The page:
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Saturday, July 5, 2014

Sour Mulch and It's Devastating Effects

Four days before my husband and I were set to host a 40th birthday party in our backyard for 60 guests, I decided to get a delivery of fresh mulch to spruce things up a bit and get the yard looking in top shape. It was a hot and humid day when the truck arrived and the workers started to lay the mulch. About six hours later, I returned home to find 60% of my plants looking dead or burned and the mulch smelled more like vinegar than freshly composted wood chips. To say I was devastated is an understatement. All my hard work to nurture small plants, all the annuals I planted early enough to look established in preparation for the party, all my woody shrubs I planted 2 years ago that had finally started to take off... destroyed.


Here is a photo of the same spot taken the day before:

So what happened? At first I thought it was that the mulch was too hot and put down on too hot of a day. But after talking to a few professionals and doing some of my own research online, it was concluded that the mulch was sour, i.e. toxic. Though not common, it has been known to happen. Lucky me. 

According to an article on Cornell University's website, if not enough oxygen gets into the center of the mulch, it may become laden with toxic byproducts such as methanol, acetic acid, ammonia and hydrogen sulfide gas. The mulch may become very acidic, with a pH in the range of 1.8-3.6 (properly composted organic material has a near neutral pH of 6.0-7.2). 

The symptoms of toxic mulch usually occur within 24 hours of application. The damage resembles that caused by drought, poor drainage, fertilizer burn or pesticide misapplication. Symptoms include yellowing of leaf edges, scorched-looking leaves, defoliation and/or plant death.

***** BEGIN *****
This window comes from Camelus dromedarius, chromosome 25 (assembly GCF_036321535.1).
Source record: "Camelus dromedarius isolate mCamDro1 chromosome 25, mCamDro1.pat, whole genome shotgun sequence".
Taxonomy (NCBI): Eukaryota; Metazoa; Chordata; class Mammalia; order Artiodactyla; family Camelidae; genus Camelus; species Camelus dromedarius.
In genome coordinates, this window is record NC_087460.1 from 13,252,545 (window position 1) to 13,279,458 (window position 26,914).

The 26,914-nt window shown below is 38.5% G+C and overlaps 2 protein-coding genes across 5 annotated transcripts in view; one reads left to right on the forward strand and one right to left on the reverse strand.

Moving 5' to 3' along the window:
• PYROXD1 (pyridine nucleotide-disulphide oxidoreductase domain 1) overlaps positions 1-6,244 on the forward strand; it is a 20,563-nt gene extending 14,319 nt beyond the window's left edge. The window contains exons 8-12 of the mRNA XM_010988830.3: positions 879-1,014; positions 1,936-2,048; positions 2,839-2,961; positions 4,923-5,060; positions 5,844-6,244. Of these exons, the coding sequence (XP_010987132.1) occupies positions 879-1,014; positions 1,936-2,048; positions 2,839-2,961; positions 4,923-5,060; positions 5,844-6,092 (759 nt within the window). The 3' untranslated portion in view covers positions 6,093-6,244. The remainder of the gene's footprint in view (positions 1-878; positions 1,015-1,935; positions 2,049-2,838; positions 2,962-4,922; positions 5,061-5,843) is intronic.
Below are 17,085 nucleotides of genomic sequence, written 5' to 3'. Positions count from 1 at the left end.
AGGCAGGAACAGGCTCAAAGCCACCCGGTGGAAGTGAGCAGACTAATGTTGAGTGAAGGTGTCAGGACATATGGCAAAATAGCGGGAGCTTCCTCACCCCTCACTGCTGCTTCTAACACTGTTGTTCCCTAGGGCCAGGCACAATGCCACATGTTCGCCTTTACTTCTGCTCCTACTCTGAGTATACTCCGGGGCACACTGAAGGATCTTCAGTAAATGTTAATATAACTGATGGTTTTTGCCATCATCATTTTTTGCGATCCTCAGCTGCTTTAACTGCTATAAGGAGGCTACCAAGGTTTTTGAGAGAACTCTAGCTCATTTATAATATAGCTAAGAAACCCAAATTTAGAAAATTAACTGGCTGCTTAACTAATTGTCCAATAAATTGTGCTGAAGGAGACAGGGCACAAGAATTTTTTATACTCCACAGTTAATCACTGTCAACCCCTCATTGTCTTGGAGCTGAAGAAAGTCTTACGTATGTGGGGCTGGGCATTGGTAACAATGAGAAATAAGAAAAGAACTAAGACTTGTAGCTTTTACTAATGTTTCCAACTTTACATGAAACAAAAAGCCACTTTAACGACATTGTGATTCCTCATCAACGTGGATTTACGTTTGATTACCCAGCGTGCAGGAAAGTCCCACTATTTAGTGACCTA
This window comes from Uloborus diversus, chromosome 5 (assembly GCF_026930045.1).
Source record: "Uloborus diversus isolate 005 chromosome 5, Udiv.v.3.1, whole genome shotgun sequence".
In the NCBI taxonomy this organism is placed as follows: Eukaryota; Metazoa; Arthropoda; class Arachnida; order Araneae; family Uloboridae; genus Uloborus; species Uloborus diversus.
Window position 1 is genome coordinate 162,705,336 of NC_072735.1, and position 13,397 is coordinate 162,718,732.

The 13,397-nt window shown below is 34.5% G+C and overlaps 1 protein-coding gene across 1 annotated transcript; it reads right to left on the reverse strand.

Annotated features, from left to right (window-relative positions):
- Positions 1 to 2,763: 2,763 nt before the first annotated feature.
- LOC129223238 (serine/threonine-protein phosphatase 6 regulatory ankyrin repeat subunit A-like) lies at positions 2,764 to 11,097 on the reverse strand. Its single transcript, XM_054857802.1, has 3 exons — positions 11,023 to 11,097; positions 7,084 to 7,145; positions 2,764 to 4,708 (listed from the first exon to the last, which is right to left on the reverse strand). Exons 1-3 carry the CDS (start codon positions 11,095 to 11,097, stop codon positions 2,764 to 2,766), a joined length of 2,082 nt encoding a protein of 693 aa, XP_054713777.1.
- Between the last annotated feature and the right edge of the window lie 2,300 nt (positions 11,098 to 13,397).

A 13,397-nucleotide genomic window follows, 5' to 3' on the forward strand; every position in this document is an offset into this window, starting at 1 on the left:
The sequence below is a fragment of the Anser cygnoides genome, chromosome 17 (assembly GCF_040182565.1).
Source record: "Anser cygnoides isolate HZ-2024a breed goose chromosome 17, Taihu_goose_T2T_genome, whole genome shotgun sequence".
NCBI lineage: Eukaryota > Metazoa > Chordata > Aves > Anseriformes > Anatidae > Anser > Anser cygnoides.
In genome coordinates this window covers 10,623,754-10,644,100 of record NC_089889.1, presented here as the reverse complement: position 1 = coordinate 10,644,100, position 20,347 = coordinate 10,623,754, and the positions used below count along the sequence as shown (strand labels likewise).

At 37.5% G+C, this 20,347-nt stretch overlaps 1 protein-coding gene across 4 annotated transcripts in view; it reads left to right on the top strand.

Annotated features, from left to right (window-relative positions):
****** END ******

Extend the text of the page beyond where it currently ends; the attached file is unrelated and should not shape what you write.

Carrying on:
Look at my beautiful Lady's Mantle below. The part that is brown and dead looking is the part of the plant that came in contact with the mulch and it's toxic fumes:

And the shade garden, that was so lush and full of life the day before:

Now looks like this:

The plants that suffered the most seem to be ones that were either sensitive, not-yet-fully-established (like the Coral Bells below), or annuals:


Interestingly, the Hostas didn't seem to be as affected as the Astilbe or Columbine.

The damage on the woody shrubs varied. But these Clethra look terrible now. Like the Hydrangeas, their leaves never even touched the mulch directly but were burned by the released gas:

Even the grass along the edges of the mulch got burned!


In the days that followed the mulch application, my landscaper took a sample to get tested. The pH of this mulch was 4.0 and had a high level of salt. Horrible stuff. I wished I had never got it and couldn't stand the sour smell it still had.

Again reading on Cornell's site, once the damage was done, there wasn't much to do and removing the mulch wouldn't do anything. But mentally, I needed some of it gone. I removed a lot of it around the patio and had the landscapers remove some more in some of the bigger beds. I trimmed off all the dead branches & leaves and replaced the dead annuals with new ones. Two weeks later, things seem to be doing ok now. Many things still do not look great, but the Hydrangeas are blooming and putting out new leaves, the Coral Bells have new leaf buds emerging and the grass is starting to green up again. I still may have to replace a few perennials that I'm trying to nurture back to health and I've had to fill in some holes with planters and annuals. But if nothing else, it's a lesson in plant resilience and letting go of things out of your control. That and... never do something like this last minute before a party!!





4 comments:

  1. Oh, how terrible! Thank you, Kate, for telling this story. I use mulch only once in a while, the type called fine bark, and I try to put it far from plants' trunks and stems. I've never heard about sour mulch. It's a good lesson!
    Last summer, I was shocked to see my plants suddenly wilted and half-dead, for a different reason. That is why your story touched me so much! I hope your party was good, and I'm glad to know that the plants are recovering. Have a great July!

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    Replies
    1. Thanks Tatyana! What happened to your plants last summer? Glad you found my post informative and thanks for visiting!

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    2. I couldn't even write about that last summer, it was so depressing. A part of our shade area suddenly got sunny when our neighbors cut a huge tree.
      You have a good week!

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  2. I never use mulch in my garden, I only use foliar fertilizers and it seemed to help my plants grown fast and healthy

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